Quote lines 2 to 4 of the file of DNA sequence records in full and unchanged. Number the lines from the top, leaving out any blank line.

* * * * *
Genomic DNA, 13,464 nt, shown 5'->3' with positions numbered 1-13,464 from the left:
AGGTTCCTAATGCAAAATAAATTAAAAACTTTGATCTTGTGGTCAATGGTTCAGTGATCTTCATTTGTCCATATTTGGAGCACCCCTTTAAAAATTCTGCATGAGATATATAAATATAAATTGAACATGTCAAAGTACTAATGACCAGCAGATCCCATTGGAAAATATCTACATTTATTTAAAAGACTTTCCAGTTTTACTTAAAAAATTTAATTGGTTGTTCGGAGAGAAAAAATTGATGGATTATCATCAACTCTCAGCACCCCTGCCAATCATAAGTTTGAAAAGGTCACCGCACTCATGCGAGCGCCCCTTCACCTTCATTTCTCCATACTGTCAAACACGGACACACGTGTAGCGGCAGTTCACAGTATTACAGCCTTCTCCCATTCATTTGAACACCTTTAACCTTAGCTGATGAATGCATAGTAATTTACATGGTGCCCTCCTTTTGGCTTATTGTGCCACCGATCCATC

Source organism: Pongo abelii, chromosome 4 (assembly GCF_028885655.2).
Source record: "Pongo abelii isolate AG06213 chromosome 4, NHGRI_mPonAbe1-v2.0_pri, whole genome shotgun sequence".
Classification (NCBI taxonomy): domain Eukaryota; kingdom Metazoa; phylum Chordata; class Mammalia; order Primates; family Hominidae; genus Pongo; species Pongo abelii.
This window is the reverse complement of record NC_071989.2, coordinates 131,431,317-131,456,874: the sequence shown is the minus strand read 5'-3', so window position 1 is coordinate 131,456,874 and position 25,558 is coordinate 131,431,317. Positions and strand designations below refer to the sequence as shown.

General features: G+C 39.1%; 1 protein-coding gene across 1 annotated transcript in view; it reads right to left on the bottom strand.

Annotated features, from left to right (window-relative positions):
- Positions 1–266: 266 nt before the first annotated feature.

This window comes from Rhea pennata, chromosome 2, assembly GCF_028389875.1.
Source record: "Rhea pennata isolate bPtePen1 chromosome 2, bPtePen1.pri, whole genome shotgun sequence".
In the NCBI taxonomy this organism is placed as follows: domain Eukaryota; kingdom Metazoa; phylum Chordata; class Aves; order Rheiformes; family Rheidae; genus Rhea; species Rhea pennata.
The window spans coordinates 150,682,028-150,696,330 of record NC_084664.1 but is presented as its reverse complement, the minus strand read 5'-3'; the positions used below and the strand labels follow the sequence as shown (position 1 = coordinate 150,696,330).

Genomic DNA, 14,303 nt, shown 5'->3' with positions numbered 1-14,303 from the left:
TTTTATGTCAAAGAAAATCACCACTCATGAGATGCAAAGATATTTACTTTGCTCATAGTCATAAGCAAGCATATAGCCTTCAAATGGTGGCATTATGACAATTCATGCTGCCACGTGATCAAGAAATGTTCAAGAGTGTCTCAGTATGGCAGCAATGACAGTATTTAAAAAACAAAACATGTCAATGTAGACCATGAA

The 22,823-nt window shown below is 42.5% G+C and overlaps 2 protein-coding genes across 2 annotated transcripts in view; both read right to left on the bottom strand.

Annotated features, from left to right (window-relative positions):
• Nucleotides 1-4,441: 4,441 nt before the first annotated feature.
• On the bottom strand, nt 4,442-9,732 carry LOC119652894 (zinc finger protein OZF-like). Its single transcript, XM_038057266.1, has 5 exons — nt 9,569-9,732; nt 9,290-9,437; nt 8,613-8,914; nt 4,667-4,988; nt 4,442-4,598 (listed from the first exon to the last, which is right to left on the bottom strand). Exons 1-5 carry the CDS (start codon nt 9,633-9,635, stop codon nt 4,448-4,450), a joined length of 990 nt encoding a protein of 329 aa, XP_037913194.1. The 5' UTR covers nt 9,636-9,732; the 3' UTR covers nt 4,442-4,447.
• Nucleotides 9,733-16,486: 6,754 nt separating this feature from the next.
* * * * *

AGGTTCCTAATGCAAAATAAATTAAAAACTTTGATCTTGTGGTCAATGGTTCAGTGATCTTCATTTGTCCATATTTGGAGCACCCCTTTAAAAATTCTGCATGAGATATATAAATATAAATTGAACATGTCAAAGTACTAATGACCAGCAGATCCCATTGGAAAATATCTACATTTATTTAAAAGACTTTCCAGTTTTACTTAAAAAATTTAATTGGTTGTTCGGAGAGAAAAAATTGATGGATTATCATCAACTCTCAGCACCCCTGCCAATCATAAGTTTGAAAAGGTCACCGCACTCATGCGAGCGCCCCTTCACCTTCATTTCTCCATACTGTCAAACACGGACACACGTGTAGCGGCAGTTCACAGTATTACAGCCTTCTCCCATTCATTTGAACACCTTTAACCTTAGCTGATGAATGCATAGTAATTTACATGGTGCCCTCCTTTTGGCTTATTGTGCCACCGATCCATC

Source organism: Pongo abelii, chromosome 4 (assembly GCF_028885655.2).
Source record: "Pongo abelii isolate AG06213 chromosome 4, NHGRI_mPonAbe1-v2.0_pri, whole genome shotgun sequence".